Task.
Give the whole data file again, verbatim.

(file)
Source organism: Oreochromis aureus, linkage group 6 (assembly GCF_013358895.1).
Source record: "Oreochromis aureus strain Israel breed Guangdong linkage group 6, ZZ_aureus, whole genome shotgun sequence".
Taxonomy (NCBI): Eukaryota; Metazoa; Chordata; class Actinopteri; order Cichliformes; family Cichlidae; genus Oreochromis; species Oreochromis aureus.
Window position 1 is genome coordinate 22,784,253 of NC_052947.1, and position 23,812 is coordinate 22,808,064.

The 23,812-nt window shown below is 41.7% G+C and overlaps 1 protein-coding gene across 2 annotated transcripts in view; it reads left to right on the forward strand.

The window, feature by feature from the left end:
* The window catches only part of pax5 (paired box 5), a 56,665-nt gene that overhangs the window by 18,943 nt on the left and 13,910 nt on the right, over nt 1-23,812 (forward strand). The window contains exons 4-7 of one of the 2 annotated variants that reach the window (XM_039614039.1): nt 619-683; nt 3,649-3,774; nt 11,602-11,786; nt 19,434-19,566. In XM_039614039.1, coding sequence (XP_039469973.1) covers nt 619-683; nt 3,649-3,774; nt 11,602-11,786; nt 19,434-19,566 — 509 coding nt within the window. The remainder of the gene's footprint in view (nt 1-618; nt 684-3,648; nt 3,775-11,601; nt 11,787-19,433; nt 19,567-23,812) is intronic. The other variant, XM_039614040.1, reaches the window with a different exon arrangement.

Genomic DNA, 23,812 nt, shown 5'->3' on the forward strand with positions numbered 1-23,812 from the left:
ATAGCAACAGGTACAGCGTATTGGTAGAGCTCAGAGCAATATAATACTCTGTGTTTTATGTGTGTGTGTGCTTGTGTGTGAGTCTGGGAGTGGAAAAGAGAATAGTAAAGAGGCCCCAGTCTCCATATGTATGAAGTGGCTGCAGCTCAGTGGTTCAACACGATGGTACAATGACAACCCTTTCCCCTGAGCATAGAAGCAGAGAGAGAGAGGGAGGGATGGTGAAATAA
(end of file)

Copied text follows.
Source organism: Oreochromis aureus, linkage group 6 (assembly GCF_013358895.1).
Source record: "Oreochromis aureus strain Israel breed Guangdong linkage group 6, ZZ_aureus, whole genome shotgun sequence".
Taxonomy (NCBI): Eukaryota; Metazoa; Chordata; class Actinopteri; order Cichliformes; family Cichlidae; genus Oreochromis; species Oreochromis aureus.
Window position 1 is genome coordinate 22,784,253 of NC_052947.1, and position 23,812 is coordinate 22,808,064.

The 23,812-nt window shown below is 41.7% G+C and overlaps 1 protein-coding gene across 2 annotated transcripts in view; it reads left to right on the forward strand.

The window, feature by feature from the left end:
* The window catches only part of pax5 (paired box 5), a 56,665-nt gene that overhangs the window by 18,943 nt on the left and 13,910 nt on the right, over nt 1-23,812 (forward strand). The window contains exons 4-7 of one of the 2 annotated variants that reach the window (XM_039614039.1): nt 619-683; nt 3,649-3,774; nt 11,602-11,786; nt 19,434-19,566. In XM_039614039.1, coding sequence (XP_039469973.1) covers nt 619-683; nt 3,649-3,774; nt 11,602-11,786; nt 19,434-19,566 — 509 coding nt within the window. The remainder of the gene's footprint in view (nt 1-618; nt 684-3,648; nt 3,775-11,601; nt 11,787-19,433; nt 19,567-23,812) is intronic. The other variant, XM_039614040.1, reaches the window with a different exon arrangement.

Genomic DNA, 23,812 nt, shown 5'->3' on the forward strand with positions numbered 1-23,812 from the left:
ATAGCAACAGGTACAGCGTATTGGTAGAGCTCAGAGCAATATAATACTCTGTGTTTTATGTGTGTGTGTGCTTGTGTGTGAGTCTGGGAGTGGAAAAGAGAATAGTAAAGAGGCCCCAGTCTCCATATGTATGAAGTGGCTGCAGCTCAGTGGTTCAACACGATGGTACAATGACAACCCTTTCCCCTGAGCATAGAAGCAGAGAGAGAGAGGGAGGGATGGTGAAATAA